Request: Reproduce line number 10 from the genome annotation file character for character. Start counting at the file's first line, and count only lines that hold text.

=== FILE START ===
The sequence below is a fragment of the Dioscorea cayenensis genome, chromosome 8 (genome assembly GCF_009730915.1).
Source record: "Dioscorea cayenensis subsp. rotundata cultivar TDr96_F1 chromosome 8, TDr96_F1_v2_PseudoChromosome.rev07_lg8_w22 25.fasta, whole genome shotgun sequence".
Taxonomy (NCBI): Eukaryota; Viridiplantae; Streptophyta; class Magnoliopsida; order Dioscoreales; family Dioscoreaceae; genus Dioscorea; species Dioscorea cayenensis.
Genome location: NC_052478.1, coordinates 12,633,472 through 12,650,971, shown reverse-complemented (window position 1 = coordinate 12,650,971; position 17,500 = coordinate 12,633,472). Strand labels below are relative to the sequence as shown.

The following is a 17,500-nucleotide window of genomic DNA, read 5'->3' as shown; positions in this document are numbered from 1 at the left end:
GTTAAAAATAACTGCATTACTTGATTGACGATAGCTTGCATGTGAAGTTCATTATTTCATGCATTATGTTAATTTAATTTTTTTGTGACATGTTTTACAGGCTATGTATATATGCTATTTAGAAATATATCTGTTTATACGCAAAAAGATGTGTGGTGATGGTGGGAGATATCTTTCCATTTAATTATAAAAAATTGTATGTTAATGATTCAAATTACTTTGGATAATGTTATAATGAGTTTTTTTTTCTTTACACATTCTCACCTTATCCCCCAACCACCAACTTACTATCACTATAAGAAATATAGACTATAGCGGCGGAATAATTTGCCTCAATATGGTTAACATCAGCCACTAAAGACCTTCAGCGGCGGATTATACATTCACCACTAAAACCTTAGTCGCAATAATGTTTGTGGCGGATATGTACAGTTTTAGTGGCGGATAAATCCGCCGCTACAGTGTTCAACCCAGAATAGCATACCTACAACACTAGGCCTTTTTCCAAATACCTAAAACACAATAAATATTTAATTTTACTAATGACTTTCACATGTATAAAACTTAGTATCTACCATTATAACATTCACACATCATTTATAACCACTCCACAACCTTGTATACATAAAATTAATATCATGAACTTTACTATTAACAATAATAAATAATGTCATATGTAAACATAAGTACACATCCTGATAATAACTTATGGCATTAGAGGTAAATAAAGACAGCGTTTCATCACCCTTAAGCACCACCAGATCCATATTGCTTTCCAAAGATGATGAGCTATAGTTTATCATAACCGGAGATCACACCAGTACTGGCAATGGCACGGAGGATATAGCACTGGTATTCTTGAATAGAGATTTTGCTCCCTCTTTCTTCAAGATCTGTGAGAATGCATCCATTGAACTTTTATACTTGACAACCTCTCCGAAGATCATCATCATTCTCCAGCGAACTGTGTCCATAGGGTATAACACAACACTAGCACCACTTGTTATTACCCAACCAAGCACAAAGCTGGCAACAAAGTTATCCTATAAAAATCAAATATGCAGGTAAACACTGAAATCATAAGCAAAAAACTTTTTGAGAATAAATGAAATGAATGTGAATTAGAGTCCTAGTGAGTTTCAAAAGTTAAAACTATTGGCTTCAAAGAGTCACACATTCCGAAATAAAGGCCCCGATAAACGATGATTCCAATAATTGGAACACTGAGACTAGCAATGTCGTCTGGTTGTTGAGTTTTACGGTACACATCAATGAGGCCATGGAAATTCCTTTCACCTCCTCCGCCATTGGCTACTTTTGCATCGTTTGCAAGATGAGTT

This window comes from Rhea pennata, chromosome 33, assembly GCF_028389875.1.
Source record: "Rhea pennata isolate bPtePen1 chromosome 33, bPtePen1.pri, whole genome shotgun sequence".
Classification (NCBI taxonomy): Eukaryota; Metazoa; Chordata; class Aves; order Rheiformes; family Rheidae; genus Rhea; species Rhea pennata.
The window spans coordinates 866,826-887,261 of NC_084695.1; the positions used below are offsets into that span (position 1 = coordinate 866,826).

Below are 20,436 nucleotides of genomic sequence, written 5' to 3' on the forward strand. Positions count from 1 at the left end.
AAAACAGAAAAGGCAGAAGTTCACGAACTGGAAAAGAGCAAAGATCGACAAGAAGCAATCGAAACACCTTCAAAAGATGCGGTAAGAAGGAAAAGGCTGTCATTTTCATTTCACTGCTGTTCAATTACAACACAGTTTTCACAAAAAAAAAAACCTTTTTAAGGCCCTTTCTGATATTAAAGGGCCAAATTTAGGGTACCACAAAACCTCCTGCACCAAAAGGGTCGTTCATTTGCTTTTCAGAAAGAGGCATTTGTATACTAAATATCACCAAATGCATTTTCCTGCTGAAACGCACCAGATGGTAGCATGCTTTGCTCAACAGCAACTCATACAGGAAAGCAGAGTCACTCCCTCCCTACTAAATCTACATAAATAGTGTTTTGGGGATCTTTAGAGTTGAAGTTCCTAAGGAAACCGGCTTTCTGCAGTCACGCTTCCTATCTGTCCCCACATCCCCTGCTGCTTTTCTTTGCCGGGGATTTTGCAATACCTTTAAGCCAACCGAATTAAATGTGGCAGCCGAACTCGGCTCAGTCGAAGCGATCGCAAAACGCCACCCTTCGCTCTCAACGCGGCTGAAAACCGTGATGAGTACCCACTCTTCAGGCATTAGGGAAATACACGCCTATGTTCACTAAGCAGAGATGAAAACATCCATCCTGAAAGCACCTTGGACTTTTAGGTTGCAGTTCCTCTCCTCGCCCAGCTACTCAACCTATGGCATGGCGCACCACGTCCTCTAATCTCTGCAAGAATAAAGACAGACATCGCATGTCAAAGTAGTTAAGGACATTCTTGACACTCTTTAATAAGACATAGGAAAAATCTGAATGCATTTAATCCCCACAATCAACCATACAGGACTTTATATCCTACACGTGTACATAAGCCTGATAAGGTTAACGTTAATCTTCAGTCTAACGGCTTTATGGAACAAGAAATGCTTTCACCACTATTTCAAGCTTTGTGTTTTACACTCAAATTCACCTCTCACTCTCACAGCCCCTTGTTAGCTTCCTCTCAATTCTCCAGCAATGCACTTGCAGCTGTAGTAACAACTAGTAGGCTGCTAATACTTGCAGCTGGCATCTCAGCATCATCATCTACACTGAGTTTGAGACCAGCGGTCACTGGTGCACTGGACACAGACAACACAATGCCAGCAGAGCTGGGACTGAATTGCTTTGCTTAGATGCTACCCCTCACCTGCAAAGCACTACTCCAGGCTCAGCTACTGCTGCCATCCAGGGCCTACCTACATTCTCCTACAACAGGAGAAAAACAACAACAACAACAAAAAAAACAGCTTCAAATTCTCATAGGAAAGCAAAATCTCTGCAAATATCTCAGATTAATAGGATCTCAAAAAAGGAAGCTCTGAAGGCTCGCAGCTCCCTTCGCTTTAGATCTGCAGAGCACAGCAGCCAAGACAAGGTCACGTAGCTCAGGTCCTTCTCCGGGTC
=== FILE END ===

The window spans coordinates 866,826-887,261 of NC_084695.1; the positions used below are offsets into that span (position 1 = coordinate 866,826).